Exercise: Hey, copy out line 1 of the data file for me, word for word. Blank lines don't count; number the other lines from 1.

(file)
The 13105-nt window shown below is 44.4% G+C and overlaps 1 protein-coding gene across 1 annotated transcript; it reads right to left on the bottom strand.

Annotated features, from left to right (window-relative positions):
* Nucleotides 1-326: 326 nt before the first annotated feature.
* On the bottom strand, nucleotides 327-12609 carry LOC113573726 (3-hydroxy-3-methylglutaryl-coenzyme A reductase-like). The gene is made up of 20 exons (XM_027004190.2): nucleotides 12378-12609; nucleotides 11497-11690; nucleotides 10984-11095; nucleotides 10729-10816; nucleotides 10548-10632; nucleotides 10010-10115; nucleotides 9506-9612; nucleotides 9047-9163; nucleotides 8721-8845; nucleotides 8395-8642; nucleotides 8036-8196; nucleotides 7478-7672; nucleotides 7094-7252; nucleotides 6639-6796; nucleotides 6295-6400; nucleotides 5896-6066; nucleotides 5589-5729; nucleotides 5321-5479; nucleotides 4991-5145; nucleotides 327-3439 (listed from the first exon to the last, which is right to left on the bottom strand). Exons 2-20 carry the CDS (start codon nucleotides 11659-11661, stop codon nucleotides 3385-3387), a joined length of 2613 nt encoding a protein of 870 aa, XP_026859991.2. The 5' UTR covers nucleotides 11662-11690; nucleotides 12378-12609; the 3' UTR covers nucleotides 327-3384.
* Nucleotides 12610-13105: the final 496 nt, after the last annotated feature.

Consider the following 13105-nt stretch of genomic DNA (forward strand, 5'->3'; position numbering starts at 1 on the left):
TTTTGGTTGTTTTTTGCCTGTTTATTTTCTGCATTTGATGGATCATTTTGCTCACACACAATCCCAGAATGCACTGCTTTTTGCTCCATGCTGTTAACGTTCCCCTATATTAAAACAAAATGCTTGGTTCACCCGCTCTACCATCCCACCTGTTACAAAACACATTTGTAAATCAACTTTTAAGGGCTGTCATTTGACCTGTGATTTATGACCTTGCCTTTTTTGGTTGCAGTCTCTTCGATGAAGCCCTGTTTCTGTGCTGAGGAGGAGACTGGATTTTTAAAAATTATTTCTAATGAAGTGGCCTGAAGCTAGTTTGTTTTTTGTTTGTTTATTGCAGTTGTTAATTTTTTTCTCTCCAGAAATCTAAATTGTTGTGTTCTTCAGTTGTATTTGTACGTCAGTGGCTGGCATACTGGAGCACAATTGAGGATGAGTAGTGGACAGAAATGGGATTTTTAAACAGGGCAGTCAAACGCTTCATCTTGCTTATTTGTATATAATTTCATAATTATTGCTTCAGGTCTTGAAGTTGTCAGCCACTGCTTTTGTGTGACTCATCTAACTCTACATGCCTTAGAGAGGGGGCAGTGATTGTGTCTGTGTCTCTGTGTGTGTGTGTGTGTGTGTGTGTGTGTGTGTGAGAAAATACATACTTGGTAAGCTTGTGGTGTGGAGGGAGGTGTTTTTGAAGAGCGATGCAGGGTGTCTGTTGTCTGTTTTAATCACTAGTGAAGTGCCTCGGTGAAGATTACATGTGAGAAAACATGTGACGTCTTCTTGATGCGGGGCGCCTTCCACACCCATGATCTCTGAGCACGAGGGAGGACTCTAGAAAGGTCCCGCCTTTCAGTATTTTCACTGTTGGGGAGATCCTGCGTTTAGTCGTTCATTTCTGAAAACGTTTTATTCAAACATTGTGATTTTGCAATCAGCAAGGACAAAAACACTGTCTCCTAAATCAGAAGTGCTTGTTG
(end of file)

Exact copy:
The 13105-nt window shown below is 44.4% G+C and overlaps 1 protein-coding gene across 1 annotated transcript; it reads right to left on the bottom strand.